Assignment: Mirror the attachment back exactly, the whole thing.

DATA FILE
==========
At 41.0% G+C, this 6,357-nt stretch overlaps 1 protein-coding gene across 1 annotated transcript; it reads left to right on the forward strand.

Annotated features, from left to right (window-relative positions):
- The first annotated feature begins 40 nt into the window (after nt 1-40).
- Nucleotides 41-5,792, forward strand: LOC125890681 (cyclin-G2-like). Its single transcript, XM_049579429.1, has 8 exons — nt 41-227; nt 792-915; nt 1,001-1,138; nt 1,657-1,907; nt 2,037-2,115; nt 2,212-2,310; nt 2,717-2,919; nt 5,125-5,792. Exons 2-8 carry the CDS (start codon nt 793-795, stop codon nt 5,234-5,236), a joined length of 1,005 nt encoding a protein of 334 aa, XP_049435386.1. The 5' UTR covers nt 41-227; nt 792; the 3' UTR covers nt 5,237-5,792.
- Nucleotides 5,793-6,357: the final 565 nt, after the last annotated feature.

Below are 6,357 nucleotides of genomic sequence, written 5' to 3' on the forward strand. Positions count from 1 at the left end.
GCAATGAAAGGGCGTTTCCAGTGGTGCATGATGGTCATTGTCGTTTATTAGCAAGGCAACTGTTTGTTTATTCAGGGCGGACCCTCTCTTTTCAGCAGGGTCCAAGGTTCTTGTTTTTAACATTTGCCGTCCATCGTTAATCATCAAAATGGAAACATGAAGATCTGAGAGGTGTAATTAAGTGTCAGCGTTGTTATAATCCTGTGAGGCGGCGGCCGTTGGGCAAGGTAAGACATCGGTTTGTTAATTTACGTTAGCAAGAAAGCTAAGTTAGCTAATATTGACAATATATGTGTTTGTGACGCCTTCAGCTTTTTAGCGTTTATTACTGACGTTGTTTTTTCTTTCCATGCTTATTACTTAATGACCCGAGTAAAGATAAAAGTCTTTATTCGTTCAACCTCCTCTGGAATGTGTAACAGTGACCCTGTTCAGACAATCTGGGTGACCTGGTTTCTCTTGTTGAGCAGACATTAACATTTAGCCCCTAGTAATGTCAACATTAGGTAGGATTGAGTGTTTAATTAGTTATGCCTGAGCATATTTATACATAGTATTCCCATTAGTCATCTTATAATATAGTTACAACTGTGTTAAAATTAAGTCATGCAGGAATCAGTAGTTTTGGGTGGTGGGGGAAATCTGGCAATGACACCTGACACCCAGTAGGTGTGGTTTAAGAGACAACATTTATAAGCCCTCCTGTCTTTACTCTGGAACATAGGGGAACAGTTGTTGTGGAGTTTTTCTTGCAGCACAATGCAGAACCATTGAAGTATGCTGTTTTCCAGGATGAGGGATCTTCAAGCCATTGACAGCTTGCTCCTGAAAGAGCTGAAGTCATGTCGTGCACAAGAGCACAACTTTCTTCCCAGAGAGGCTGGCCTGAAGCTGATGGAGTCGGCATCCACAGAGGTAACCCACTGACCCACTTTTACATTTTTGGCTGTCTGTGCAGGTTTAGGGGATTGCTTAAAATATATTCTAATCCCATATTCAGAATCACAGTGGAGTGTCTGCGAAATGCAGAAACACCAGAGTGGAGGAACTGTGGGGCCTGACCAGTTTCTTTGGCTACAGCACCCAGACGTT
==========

At 41.0% G+C, this 6,357-nt stretch overlaps 1 protein-coding gene across 1 annotated transcript; it reads left to right on the forward strand.

Annotated features, from left to right (window-relative positions):
- The first annotated feature begins 40 nt into the window (after nt 1-40).
- Nucleotides 41-5,792, forward strand: LOC125890681 (cyclin-G2-like). Its single transcript, XM_049579429.1, has 8 exons — nt 41-227; nt 792-915; nt 1,001-1,138; nt 1,657-1,907; nt 2,037-2,115; nt 2,212-2,310; nt 2,717-2,919; nt 5,125-5,792. Exons 2-8 carry the CDS (start codon nt 793-795, stop codon nt 5,234-5,236), a joined length of 1,005 nt encoding a protein of 334 aa, XP_049435386.1. The 5' UTR covers nt 41-227; nt 792; the 3' UTR covers nt 5,237-5,792.
- Nucleotides 5,793-6,357: the final 565 nt, after the last annotated feature.

Below are 6,357 nucleotides of genomic sequence, written 5' to 3' on the forward strand. Positions count from 1 at the left end.
GCAATGAAAGGGCGTTTCCAGTGGTGCATGATGGTCATTGTCGTTTATTAGCAAGGCAACTGTTTGTTTATTCAGGGCGGACCCTCTCTTTTCAGCAGGGTCCAAGGTTCTTGTTTTTAACATTTGCCGTCCATCGTTAATCATCAAAATGGAAACATGAAGATCTGAGAGGTGTAATTAAGTGTCAGCGTTGTTATAATCCTGTGAGGCGGCGGCCGTTGGGCAAGGTAAGACATCGGTTTGTTAATTTACGTTAGCAAGAAAGCTAAGTTAGCTAATATTGACAATATATGTGTTTGTGACGCCTTCAGCTTTTTAGCGTTTATTACTGACGTTGTTTTTTCTTTCCATGCTTATTACTTAATGACCCGAGTAAAGATAAAAGTCTTTATTCGTTCAACCTCCTCTGGAATGTGTAACAGTGACCCTGTTCAGACAATCTGGGTGACCTGGTTTCTCTTGTTGAGCAGACATTAACATTTAGCCCCTAGTAATGTCAACATTAGGTAGGATTGAGTGTTTAATTAGTTATGCCTGAGCATATTTATACATAGTATTCCCATTAGTCATCTTATAATATAGTTACAACTGTGTTAAAATTAAGTCATGCAGGAATCAGTAGTTTTGGGTGGTGGGGGAAATCTGGCAATGACACCTGACACCCAGTAGGTGTGGTTTAAGAGACAACATTTATAAGCCCTCCTGTCTTTACTCTGGAACATAGGGGAACAGTTGTTGTGGAGTTTTTCTTGCAGCACAATGCAGAACCATTGAAGTATGCTGTTTTCCAGGATGAGGGATCTTCAAGCCATTGACAGCTTGCTCCTGAAAGAGCTGAAGTCATGTCGTGCACAAGAGCACAACTTTCTTCCCAGAGAGGCTGGCCTGAAGCTGATGGAGTCGGCATCCACAGAGGTAACCCACTGACCCACTTTTACATTTTTGGCTGTCTGTGCAGGTTTAGGGGATTGCTTAAAATATATTCTAATCCCATATTCAGAATCACAGTGGAGTGTCTGCGAAATGCAGAAACACCAGAGTGGAGGAACTGTGGGGCCTGACCAGTTTCTTTGGCTACAGCACCCAGACGTT